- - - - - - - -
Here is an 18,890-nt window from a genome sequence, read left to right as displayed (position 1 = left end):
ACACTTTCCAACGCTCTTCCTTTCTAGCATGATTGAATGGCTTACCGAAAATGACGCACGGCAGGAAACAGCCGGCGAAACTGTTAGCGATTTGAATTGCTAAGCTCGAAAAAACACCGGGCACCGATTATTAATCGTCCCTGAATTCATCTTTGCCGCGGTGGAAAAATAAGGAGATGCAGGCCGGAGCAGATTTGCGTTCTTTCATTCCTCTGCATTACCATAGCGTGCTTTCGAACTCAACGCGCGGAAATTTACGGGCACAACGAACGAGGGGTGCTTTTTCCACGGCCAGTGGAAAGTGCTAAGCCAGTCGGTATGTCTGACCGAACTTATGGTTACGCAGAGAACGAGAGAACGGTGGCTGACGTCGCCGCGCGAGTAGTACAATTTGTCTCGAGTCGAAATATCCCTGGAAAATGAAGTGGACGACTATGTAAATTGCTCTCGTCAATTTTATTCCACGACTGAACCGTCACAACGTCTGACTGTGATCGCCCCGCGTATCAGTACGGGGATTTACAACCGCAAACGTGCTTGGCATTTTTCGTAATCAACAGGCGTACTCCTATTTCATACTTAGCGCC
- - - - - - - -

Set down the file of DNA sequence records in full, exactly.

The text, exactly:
Here is an 18,890-nt window from a genome sequence, read left to right as displayed (position 1 = left end):
ACACTTTCCAACGCTCTTCCTTTCTAGCATGATTGAATGGCTTACCGAAAATGACGCACGGCAGGAAACAGCCGGCGAAACTGTTAGCGATTTGAATTGCTAAGCTCGAAAAAACACCGGGCACCGATTATTAATCGTCCCTGAATTCATCTTTGCCGCGGTGGAAAAATAAGGAGATGCAGGCCGGAGCAGATTTGCGTTCTTTCATTCCTCTGCATTACCATAGCGTGCTTTCGAACTCAACGCGCGGAAATTTACGGGCACAACGAACGAGGGGTGCTTTTTCCACGGCCAGTGGAAAGTGCTAAGCCAGTCGGTATGTCTGACCGAACTTATGGTTACGCAGAGAACGAGAGAACGGTGGCTGACGTCGCCGCGCGAGTAGTACAATTTGTCTCGAGTCGAAATATCCCTGGAAAATGAAGTGGACGACTATGTAAATTGCTCTCGTCAATTTTATTCCACGACTGAACCGTCACAACGTCTGACTGTGATCGCCCCGCGTATCAGTACGGGGATTTACAACCGCAAACGTGCTTGGCATTTTTCGTAATCAACAGGCGTACTCCTATTTCATACTTAGCGCC